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Indian Head Penny

Hello All,

At a show this weekend, I got a rather unusual request, and I wanted
to put it out there in case anyone has any advice before I start.

A coin collector came to me with an 1857 Indian Head penny, and he
wants to make it into a tie tack. There’s an eagle on one side, and
he wants me to pierce the eagle out, and solder a finding on the
other side. I’m not sure exactly what the metal of the coins were at
that time, I don’t think it was just plain copper. Anyone know what
they were made of, and (most importantly) does any one know if
there’s anything I need to be wary of, or do special for this
project? In case it matters, I normally work in silver, but I’ve
worked in other metals now & then, too (copper, gold, nickel, brass).
I’m guessing the finding I put on it will be nickel.


Designs by Lisa Gallagher

Copper coins of that era are generally 97.5% copper and the rest
mostly tin so it is a bronze coin. MP will be about the same as for
sterling silver so an easy solder will do nicely.



If this is an 1857 one cent then it is not an Indian head penny but
instead a Flying Eagle cent. These coins where made with 88% copper
and 12% nickel. Are you sure this person is a collector? This is a
collectible coin with the lowest qualities worth $20.00 to $25.00 and
the upper conditions in the thousands. If this person is not truly a
collector you should advise him or her to have a professional coin
dealer look at it first.

Greg DeMark

The first Google hit for “1857 penny composition” is this:

Looks like this penny is 88% Copper, 12% Nickel. Or possibly bronze.
Since the change was in 1857, I’m not 100% sure how to interpret
what they say, but you can tell by the color.

Are you sure about the date? Indian Heads were produced starting in
1859. If it’s 1857, it should be a Flying Eagle, relatively rare,
and worth about $10.00.

Al Balmer
Sun City, AZ

Trivia for the day - copper pennies are made of:
1793 to 1837 - pure copper
1837 to 1857 - bronze (95 percent copper, five percent tin and zinc)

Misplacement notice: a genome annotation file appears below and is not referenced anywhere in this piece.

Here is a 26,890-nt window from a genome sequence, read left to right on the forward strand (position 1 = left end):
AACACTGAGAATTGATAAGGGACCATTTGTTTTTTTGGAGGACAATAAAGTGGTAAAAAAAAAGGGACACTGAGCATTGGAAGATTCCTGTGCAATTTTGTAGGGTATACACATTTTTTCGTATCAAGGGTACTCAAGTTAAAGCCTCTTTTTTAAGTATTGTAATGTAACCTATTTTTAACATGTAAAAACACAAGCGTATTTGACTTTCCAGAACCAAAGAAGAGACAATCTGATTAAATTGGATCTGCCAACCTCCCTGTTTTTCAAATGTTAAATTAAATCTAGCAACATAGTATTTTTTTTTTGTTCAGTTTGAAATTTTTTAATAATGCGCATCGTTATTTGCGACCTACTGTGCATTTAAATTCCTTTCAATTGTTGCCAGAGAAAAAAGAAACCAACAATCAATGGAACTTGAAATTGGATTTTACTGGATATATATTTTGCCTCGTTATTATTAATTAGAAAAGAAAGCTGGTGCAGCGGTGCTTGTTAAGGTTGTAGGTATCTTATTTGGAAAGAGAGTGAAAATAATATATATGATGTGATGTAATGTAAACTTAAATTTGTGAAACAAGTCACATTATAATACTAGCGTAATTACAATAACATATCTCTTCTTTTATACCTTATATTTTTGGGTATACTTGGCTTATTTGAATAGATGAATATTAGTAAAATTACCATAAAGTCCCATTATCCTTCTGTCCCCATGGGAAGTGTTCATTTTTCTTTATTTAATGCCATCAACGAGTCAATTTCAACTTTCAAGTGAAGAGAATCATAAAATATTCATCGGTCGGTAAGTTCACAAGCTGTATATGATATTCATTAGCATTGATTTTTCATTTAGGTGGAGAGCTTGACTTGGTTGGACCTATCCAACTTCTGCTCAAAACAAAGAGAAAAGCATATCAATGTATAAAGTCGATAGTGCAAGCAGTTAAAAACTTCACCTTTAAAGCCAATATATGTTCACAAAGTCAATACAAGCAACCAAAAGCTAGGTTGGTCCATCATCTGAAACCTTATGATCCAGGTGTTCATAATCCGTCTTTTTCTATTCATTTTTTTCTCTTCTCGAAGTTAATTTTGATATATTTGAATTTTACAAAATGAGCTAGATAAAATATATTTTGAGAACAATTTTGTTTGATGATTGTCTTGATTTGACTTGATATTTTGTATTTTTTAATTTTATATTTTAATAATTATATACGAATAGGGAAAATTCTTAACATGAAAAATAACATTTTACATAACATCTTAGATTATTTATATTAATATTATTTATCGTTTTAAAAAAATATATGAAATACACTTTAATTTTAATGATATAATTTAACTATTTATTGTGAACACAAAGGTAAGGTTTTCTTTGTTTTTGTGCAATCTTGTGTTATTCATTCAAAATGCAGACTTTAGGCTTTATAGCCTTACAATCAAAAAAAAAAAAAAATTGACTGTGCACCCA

1857 - 88% copper 12% nickel
1864 to 1962 - bronze (exception: in 1943 - some were zinc coated
1962 to 1982 - bronze with tin removed to result in 95% copper 5%
1982 to present - 97.5% zinc and 2.5% copper

It now costs the US Mint 1.7 cents to manufacture a penny.

I made a lot of Indian Head Penny tie tacks, button covers and
earrings back in the mid-80’s. Treat the penny as you would copper.
Anneal and quench before piercing. I soldered nickel tie tack posts
with hard silver solder with no problems. You will get a fantastic
finish by just rolling it in steel shot. Lacquer or use Renaissance
wax to maintain the shiny finish.

Its In The Works Studio

It now costs the US Mint 1.7 cents to manufacture a penny. 

I’m surprised there isn’t a rush to cash in melted down pennies.
Although illegal but so is stealing copper ground wire from power
poles and street lights putting utility workers in danger when they
work on them. I can’t help but chuckle when a would be copper thief
(crack head) gets zotted when trying to steal copper and cuts the
wrong wire.

The thieves are now having to burn off the insulation off copper
wire to disguise the source so they can cash it in. This burning
usually goes on in back yard of the house that they are cooking crack
in creating an even more dangerous situation for the neighborhood.
It’s quite an epidemic in my city. A couple weeks ago there was a
bust including federal agents of a scrap metal dealer. I now have to
show a picture ID when cashing in my aluminum cans for recycling…

Rick Copeland
Silversmith and Lapidary Artisan
Rocky Mountain Wonders
Colorado Springs, Colorado

Thanks, folks, for your replies.

By the way, I’m calling it an “indian head penny” because I thought
that’s what he called it, and that’s the name that stuck in my head.
Maybe he called it something else, too, I don’t know. I really don’t
know anything about old coins, so perhaps that’s the wrong name.
“Flying Eagle” would make much more sense, since it does have a
flying eagle on the one side. The eagle is in fact what he wants me
to pierce out to make the tie tack. As far as whether he’s a
collector, all I can go on in that regard is what he told me, that he
is. The penny does have two large scratches on it, across the eagle,
so he told me he got it for a good price because it’s not worth much
to collectors in that condition. He said he thought it was bronze,
but I wanted to check here since I thought there might be folks more
knowlegeable about it that he, at least regarding the metallurgy.
You know how you sometimes wonder about the people you get
commissions from? Someone asks for custom work, you have a weird
feeling, you quote a price, hope they’ll lose interest, they walk
away, but then suddenly they’re back & want you to do the piece?
Can’t really say “no” at that point. It’s not a big job, at least,
just a test of my sawing skills, really.

Anyway, I guess I have at least learned that it shouldn’t be an
issue to solder it.

It now costs the US Mint 1.7 cents to manufacture a penny 

where’s the petition we can sign to stop the use of pennies, anyway?

Designs by Lisa Gallagher